Who gets the most character development in this episode though, is none other than Ao himself. I’ve commented before that Ao has really set himself up to be a very likeable and well constructed protagonist for the series, but man, does it show! Ao finally gets in the middle of a battlefield and suffers from immense shock and trauma. He has every right to feel the way he does- he has always piloted from an IFO, so he’s never really been on the battleground to see people die around him. And they just don’t die- they get vaporized out of very existence. Caught in the middle of what could have potentially been yet another sort of erasure of people, Ao goes into shock and loses ability to act, think or even feel. As someone who’s gone through a personal case of shock, I can relate to Ao’s fear and horror of being unable to believe- or do- anything about the scene around him. It’s not his fault though, and Ao reacts pretty realistically for the scene. I think people often forget that Ao is a child- and while he was raised in a sort of brutal environment where he was outcasted because of his connection to Eureka, he still has the heart of a kid. Even Ivica’s words don’t seem to knock Ao back into his senses, and it’s only after seeing the marionettes does Ao really show his strength as a main protagonist and come up with a clever idea to rescue the citizens from being trapped in the store: huddling through tents. Despite losing his spirit, Ao manages to get it back up again- not just because of Ivica’s interesting parenting, but also because Ao understands that the situation is serious- and that he needs to find a way to get these people out of here. Successfully getting everyone out of the building safely, Ao and his team come to save the day and in a flashy style, let Ivica kill the Secret. Hooray!
Eureka Seven: AO obviously combines shounen elements but subverts them in a darker and more intelligent and mature way than what the main anime viewer is used to, which is why there might be so much criticism regarding its storytelling. The episodic nature of “Secret of the Week” may seem monotonous and dull, but on the contrary, it offers insight into our characters in many subtle ways and it also really sets in the tone of the show. We have hints of comedy but at the heart of it is a struggle of different mediums, along with the mounting pressure that there is something much larger than what Ao or the audience knows. It’s a mystery within a shounen show. That combined with the political matters being tackled and presented on a much more detailed scale than Eureka Seven, along with the layered character relationships which are founded for a variety of reasons (political motivation, young/old age gap, or just for friendship) makes Eureka Seven: AO a wonderful show to watch. The fact that this buildup is so slow, but steady and solid, is what can separate a viewer from being infuriated with the pacing from a viewer who appreciates that sort of development. I’m more of the latter, and thus I really love how Eureka Seven: AO is blending these elements to create an overall balanced, insightful show that is equally about the characters and the plot as it is about the social and political themes that construct them. The touch of an allusion to the Bosnia situation in this episode revealed more about Ivica and Rebecca than a usual ‘background history’ episode without sacrificing development on the main protagonist as well. So far, Fleur and these three have been handled in terms of character background- and now it’s Elena’s turn next week, which seems like a bit of a mind twist, when the episode is named “Mirror of the World.” I guess we’ll just have to wait and find out more about that and Elena’s mysterious past!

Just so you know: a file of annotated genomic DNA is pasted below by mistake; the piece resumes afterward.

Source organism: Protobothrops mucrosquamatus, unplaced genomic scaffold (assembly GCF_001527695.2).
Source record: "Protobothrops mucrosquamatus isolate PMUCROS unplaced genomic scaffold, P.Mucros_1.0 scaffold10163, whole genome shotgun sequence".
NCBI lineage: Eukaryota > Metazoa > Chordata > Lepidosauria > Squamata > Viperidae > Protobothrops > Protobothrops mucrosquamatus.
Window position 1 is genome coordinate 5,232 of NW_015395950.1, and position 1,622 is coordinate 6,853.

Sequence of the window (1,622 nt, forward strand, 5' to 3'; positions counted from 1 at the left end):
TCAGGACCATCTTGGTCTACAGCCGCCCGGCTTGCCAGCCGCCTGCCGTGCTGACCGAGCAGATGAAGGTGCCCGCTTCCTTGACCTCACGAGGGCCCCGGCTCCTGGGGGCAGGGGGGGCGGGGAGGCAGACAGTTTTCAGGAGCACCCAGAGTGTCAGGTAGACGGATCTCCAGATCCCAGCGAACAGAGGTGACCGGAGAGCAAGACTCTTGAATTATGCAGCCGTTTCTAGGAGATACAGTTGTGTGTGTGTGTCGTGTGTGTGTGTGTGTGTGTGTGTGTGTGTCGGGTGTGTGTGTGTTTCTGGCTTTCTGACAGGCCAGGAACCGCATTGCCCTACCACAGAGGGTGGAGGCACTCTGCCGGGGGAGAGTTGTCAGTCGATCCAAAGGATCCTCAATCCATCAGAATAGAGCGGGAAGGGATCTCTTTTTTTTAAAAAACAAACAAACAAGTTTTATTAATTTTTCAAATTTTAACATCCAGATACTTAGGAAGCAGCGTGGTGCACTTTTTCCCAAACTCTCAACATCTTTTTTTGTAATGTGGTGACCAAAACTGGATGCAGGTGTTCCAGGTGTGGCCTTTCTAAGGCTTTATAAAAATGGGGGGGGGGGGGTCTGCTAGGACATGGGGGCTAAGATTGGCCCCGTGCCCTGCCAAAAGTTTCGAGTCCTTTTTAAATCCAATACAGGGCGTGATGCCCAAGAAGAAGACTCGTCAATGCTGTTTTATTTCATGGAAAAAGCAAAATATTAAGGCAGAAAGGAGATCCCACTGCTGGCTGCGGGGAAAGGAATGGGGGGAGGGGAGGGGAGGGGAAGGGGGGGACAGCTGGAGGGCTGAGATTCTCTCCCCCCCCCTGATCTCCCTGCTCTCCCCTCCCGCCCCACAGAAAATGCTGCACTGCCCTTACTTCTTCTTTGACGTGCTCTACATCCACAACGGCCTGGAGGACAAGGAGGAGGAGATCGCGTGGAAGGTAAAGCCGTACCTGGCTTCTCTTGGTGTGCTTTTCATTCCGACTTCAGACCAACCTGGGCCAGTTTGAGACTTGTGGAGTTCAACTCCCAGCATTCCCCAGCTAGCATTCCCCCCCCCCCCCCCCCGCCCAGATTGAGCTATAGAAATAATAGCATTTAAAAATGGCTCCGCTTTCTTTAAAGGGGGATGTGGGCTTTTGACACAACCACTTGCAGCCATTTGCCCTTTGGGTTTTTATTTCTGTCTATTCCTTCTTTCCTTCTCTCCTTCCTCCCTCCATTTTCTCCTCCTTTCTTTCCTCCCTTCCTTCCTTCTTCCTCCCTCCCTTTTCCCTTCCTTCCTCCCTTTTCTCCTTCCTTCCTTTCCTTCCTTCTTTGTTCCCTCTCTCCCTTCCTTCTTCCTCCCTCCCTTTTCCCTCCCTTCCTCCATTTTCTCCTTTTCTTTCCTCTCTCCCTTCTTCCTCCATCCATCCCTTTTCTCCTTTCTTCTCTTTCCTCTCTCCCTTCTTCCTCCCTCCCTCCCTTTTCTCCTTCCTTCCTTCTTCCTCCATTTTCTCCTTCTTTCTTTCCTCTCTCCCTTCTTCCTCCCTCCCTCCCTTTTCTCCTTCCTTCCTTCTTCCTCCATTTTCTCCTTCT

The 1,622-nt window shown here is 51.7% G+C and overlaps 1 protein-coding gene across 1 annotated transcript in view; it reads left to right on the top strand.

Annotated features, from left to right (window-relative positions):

Also, I’m terribly sorry about the delay of my posts- the fever’s gone finally, so you can expect me to be fully caught up by Sunday, I promise! :(
Enjoyment Level: 8.5/10